The Power of Prevention
December 13, 2021, 11:35am EST
Interview and Article by: Jennifer Cramer-Miller
Dr. David Power, a Primary Care Physician at Bethesda Clinic and Woodwinds Family Medicine Residency Program within M Health Fairview, is on a mission to help primary care physicians address the growing problem of chronic kidney disease (CKD). As a member of the National Kidney Foundation Medical Advisory Team, and a physician seeing patients in the same clinic for 24 years, he knows CKD is a growing public health issue. He also knows that early intervention can slow progression, positioning primary care physicians front and center to manage kidney health.
A friendly man with a twinkle in his eye, Dr. Power enjoys the continuity of care that is the hallmark of his family medicine practice. Managing his patient’s health from birth, he marvels at how babies he delivered more than 20 years ago are now medical students! Ongoing patient relationships makes his job especially rewarding. As more of his patients have developed kidney disease over the years, he believes primary care doctors need to recognize early CKD, discuss the diagnosis with the patient, and initiate treatment. With his slight Irish accent, he states with enthusiasm, “We can do a better job.”
Dr. Power references the research of Dr. Chet Fox, a family physician himself and principal investigator of an influential national study, to help primary care physicians diagnose and manage CKD. The solution is multi-faceted. Three areas of focus are 1.) kidney disease detection, 2.) proper diagnosis, and 3.) patient communication. As diabetes and hypertension rates rise (the two major causes of kidney disease), Dr. Power stresses the importance of critical screening measures in higher risk populations—checking the glomerular filtration rate (GFR), and for urinary microalbuminuria.
Patient communication is also critical, and often overlooked. How many patients with high blood pressure are told what they can do to prevent kidney disease? For example, has the patient been informed by their primary care doctor about the benefits of a low-salt diet, exercise, and avoiding medications that can be harmful to their kidneys?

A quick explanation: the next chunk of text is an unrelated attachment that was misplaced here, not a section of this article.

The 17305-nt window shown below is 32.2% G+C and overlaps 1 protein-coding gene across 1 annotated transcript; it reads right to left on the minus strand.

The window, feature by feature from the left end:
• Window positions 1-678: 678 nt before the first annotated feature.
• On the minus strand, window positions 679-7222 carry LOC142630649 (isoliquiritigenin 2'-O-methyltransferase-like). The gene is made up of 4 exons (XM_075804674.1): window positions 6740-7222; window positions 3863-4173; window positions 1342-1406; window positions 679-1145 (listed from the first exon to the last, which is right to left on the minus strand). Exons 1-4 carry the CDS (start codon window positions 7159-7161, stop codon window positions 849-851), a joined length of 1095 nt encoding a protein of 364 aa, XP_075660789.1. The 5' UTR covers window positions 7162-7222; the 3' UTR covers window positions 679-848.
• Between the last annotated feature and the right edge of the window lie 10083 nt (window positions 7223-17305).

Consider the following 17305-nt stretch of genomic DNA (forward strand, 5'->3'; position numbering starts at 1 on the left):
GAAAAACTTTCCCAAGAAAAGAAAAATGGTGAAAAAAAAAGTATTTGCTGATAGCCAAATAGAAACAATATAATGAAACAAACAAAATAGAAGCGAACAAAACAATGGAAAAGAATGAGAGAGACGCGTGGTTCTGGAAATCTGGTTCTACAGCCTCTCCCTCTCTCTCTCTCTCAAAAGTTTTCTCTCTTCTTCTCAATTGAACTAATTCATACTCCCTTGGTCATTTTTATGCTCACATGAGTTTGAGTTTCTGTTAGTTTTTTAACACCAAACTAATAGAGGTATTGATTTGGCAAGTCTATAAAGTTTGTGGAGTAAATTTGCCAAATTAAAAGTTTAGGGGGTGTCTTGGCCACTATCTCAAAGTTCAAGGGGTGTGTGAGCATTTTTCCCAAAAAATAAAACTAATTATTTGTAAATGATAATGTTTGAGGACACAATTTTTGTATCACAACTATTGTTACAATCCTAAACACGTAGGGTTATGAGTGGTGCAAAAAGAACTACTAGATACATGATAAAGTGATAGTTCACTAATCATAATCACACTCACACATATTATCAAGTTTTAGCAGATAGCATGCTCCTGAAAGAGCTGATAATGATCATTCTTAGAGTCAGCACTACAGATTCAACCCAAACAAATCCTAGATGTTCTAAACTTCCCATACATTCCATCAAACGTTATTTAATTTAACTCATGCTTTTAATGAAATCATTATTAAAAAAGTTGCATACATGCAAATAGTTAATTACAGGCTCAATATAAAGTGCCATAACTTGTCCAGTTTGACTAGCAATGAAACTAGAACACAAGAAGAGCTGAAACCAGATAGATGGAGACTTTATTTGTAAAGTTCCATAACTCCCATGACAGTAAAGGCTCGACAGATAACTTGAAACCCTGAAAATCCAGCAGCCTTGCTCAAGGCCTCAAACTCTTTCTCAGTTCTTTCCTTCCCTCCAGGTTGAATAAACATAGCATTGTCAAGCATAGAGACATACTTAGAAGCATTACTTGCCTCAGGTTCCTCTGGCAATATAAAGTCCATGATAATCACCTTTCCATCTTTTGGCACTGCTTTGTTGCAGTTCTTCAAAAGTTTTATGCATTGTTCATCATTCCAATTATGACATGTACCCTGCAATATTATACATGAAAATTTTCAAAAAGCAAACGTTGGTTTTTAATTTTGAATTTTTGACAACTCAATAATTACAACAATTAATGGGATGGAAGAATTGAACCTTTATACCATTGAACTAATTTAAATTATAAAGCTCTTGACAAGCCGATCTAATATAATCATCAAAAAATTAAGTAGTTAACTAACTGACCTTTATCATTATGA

Communication between primary care physicians and nephrologists is also a priority. As Dr. Power explains, “We can definitely do better here: improved collaboration between PCPs and nephrologists results in a clearer distinction of who does what and helps ensure important elements of patient care are not falling through the cracks.”
Results of this initiative are promising. Changes in education, the development of electronic record prompts flagging key CKD indicators, financial incentives that tie physician payment to quality care, and improved communication and collaboration is making a difference. These measures are synergistic with the National Kidney Foundation’s evidence-based guidelines (Kidney Disease Outcome Quality Improvement Initiative) and CKD Intercept program.
Born and raised in Ireland, (where career decisions are often made in high school) Dr. Power applied to medical school at 18. After earning his M.D. in Dublin, he began his U.S. medical career at Creighton University in Omaha. For two and a half decades he’s resided in Minnesota, and the many long-standing patients who trust him with their health are glad he’s here.
Moving forward, Dr. Power believes these primary care initiatives to confront increasing CKD rates will make a difference. With his passion and guidance, proactive CKD detection will improve the kidney health for not only his patients, but for all Americans at risk.